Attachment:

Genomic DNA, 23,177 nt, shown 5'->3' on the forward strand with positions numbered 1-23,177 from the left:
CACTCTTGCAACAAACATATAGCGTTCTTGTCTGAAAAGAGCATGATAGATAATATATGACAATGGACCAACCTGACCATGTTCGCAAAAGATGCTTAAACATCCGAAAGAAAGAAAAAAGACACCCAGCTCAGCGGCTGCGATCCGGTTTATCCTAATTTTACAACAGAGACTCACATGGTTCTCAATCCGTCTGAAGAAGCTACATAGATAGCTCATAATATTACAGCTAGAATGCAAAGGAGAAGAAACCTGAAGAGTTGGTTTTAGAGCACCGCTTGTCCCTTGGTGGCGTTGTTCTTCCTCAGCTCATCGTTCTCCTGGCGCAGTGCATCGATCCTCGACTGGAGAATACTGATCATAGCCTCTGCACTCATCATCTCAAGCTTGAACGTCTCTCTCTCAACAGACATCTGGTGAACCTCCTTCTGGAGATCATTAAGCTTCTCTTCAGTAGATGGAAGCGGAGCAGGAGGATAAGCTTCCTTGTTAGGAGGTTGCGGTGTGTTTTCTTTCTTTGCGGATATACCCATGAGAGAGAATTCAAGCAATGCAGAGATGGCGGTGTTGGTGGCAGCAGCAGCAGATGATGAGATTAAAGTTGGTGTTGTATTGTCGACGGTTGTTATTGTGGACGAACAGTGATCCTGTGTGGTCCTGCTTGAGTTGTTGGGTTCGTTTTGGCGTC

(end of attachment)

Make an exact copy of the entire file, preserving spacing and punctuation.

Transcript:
Genomic DNA, 23,177 nt, shown 5'->3' on the forward strand with positions numbered 1-23,177 from the left:
CACTCTTGCAACAAACATATAGCGTTCTTGTCTGAAAAGAGCATGATAGATAATATATGACAATGGACCAACCTGACCATGTTCGCAAAAGATGCTTAAACATCCGAAAGAAAGAAAAAAGACACCCAGCTCAGCGGCTGCGATCCGGTTTATCCTAATTTTACAACAGAGACTCACATGGTTCTCAATCCGTCTGAAGAAGCTACATAGATAGCTCATAATATTACAGCTAGAATGCAAAGGAGAAGAAACCTGAAGAGTTGGTTTTAGAGCACCGCTTGTCCCTTGGTGGCGTTGTTCTTCCTCAGCTCATCGTTCTCCTGGCGCAGTGCATCGATCCTCGACTGGAGAATACTGATCATAGCCTCTGCACTCATCATCTCAAGCTTGAACGTCTCTCTCTCAACAGACATCTGGTGAACCTCCTTCTGGAGATCATTAAGCTTCTCTTCAGTAGATGGAAGCGGAGCAGGAGGATAAGCTTCCTTGTTAGGAGGTTGCGGTGTGTTTTCTTTCTTTGCGGATATACCCATGAGAGAGAATTCAAGCAATGCAGAGATGGCGGTGTTGGTGGCAGCAGCAGCAGATGATGAGATTAAAGTTGGTGTTGTATTGTCGACGGTTGTTATTGTGGACGAACAGTGATCCTGTGTGGTCCTGCTTGAGTTGTTGGGTTCGTTTTGGCGTC